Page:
Oneida: Occupation of Band Office Ends, But Privacy and Sovereignty Concerns Linger

Article by Dale Carruthers, London Free Press

Local News Oneida: Occupation of band office ends, but privacy and sovereignty concerns linger Author of the article:Dale Carruthers Oneida Nation of the Thames is still closed to visitors Monday as they cope with the COVID-19 pandemic. (Mike Hensen/The London Free Press) People gather to buy cigarettes at shops on Carriage Road just outside of Oneida of the Thames First Nation southwest of London. Some of these sites also sell marijuana and were raided by the OPP on Thursday. (Mike Hensen/The London Free Press)

A group of men who stormed into the band office on a London-area Indigenous community and occupied it for five days say they ended the occupation Monday to allow services to the community to resume.

OPP raids on six illegal pot shops on the outskirts of the Oneida of the Thames First Nation on Thursday led to the occupation that uncovered a secret proposal to build a casino resort.

The occupation, which ended early Monday, also resulted in a privacy breach that Ontario’s former information and privacy commissioner said shows the need to better safeguard people’s personal information.

Several of the men involved in the occupation spoke Monday with the Free Press, expressing outrage at the band council who they say requested police to crack down on the pot shops.

“It’s not about pot shops, it’s not about money, it’s about a sovereign people being pushed around by outside forces,” said Tyler George, who identified himself as one of the men involved in the occupation.

Police arrested six people during the raids at 6355 Carriage Rd., property in Middlesex Centre that Oneida bought more than two decades ago.

Oneida Chief Jessica Hill, who has denied asking the OPP to carry out the raids, said the occupation forced council to suspend all community services and programs, including its COVID-19 testing centre.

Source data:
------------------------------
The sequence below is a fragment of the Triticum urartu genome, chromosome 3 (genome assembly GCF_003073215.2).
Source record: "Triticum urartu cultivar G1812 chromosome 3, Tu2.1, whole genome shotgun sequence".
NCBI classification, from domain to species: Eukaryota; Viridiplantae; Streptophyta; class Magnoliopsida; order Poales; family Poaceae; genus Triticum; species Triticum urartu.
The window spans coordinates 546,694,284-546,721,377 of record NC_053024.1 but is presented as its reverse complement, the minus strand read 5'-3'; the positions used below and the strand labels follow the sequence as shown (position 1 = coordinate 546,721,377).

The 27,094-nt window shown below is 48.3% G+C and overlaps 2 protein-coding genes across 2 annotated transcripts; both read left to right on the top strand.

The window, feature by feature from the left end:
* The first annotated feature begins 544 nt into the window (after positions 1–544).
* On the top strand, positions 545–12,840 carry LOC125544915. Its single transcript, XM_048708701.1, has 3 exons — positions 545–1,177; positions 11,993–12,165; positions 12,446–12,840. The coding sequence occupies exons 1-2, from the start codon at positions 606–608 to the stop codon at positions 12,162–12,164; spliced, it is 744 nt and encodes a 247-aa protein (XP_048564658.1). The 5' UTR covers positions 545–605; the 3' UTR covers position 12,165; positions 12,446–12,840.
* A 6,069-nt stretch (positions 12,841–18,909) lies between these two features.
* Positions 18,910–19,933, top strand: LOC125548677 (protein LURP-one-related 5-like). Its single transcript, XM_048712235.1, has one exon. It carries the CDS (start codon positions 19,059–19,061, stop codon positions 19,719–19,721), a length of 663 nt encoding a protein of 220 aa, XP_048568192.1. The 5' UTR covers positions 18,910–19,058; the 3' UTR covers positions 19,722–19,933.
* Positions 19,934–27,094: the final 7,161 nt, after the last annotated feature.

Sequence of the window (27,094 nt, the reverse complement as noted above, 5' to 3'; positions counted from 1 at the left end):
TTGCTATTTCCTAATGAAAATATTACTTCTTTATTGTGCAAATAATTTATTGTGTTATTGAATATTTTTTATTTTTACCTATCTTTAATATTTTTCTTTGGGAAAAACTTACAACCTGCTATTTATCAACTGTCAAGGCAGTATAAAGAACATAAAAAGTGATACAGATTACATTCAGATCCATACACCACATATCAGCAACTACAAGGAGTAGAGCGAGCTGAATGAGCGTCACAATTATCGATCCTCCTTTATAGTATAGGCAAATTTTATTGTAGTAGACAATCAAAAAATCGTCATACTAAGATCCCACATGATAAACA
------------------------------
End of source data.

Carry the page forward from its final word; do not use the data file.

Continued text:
“They are young men who work at, or are related to the people who were raided, the cannabis businesses,” she said of the seven occupiers. “It was retaliation for the raid.”

Joel Abram, grand chief of the Association of Iroquois and Allied Indians that represents several London-region First Nations, described on Facebook how his vehicle was surrounded by several individuals when he arrived Thursday on Oneida after the raids. The individuals kicked and punched his vehicle and threatened him, Abram said.

George said his group never intended to intimidate anyone and only stood down out of concern for Oneida residents who were affected by cut-off services.

“We didn’t want to leave,” he said, noting the group came across the plans for the proposed casino development while occupying the office.

“Nobody would have known. The only reason we know is because there were papers on the desk,” he said.

George and others involved in the occupation are opposed to the development because it doesn’t have the full consent of the community and was made in secret, they say.

Hill said in a statement Sunday the First Nation didn’t release information about the proposed “resort entertainment destination development” because investors with which it is negotiating asked them to keep the information confidential.

The occupation means the band council can’t safeguard personal and financial information, including documents about land, wills and estates and day school applications, she said.

One leading privacy expert says the incident highlights the need to invest in systems to protect people’s confidential information.

“You need end-to-end security with full life-cycle protection, which they weren’t able to deliver,” Ann Cavoukian, Ontario’s former information and privacy commissioner, said of Oneida’s band council.

Read the full article here.

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